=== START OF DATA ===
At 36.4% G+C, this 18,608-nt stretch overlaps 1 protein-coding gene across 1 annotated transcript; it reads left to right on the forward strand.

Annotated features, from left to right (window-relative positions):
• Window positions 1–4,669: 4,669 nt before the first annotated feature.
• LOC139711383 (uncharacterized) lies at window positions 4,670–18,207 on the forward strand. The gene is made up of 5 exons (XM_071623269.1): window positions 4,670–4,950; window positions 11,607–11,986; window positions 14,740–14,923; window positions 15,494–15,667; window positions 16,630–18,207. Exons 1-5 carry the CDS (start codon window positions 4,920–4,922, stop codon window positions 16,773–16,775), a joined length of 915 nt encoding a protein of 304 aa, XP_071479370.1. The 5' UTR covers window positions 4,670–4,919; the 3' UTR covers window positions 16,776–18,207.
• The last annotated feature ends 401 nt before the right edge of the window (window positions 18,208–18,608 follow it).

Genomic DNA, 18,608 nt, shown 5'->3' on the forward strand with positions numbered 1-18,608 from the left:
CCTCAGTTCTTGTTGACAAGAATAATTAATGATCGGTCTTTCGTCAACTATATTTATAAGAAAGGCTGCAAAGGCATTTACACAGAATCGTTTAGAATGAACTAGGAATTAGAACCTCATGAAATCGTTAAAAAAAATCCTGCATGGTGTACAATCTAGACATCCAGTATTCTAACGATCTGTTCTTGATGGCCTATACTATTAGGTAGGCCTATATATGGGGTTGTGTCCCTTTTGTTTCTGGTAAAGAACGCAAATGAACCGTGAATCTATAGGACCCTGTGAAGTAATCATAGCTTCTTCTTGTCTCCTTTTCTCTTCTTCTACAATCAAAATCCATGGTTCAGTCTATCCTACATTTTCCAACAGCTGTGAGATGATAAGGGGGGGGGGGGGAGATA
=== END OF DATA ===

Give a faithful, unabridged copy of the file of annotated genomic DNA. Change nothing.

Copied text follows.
At 36.4% G+C, this 18,608-nt stretch overlaps 1 protein-coding gene across 1 annotated transcript; it reads left to right on the forward strand.

Annotated features, from left to right (window-relative positions):
• Window positions 1–4,669: 4,669 nt before the first annotated feature.
• LOC139711383 (uncharacterized) lies at window positions 4,670–18,207 on the forward strand. The gene is made up of 5 exons (XM_071623269.1): window positions 4,670–4,950; window positions 11,607–11,986; window positions 14,740–14,923; window positions 15,494–15,667; window positions 16,630–18,207. Exons 1-5 carry the CDS (start codon window positions 4,920–4,922, stop codon window positions 16,773–16,775), a joined length of 915 nt encoding a protein of 304 aa, XP_071479370.1. The 5' UTR covers window positions 4,670–4,919; the 3' UTR covers window positions 16,776–18,207.
• The last annotated feature ends 401 nt before the right edge of the window (window positions 18,208–18,608 follow it).

Genomic DNA, 18,608 nt, shown 5'->3' on the forward strand with positions numbered 1-18,608 from the left:
CCTCAGTTCTTGTTGACAAGAATAATTAATGATCGGTCTTTCGTCAACTATATTTATAAGAAAGGCTGCAAAGGCATTTACACAGAATCGTTTAGAATGAACTAGGAATTAGAACCTCATGAAATCGTTAAAAAAAATCCTGCATGGTGTACAATCTAGACATCCAGTATTCTAACGATCTGTTCTTGATGGCCTATACTATTAGGTAGGCCTATATATGGGGTTGTGTCCCTTTTGTTTCTGGTAAAGAACGCAAATGAACCGTGAATCTATAGGACCCTGTGAAGTAATCATAGCTTCTTCTTGTCTCCTTTTCTCTTCTTCTACAATCAAAATCCATGGTTCAGTCTATCCTACATTTTCCAACAGCTGTGAGATGATAAGGGGGGGGGGGGGAGATA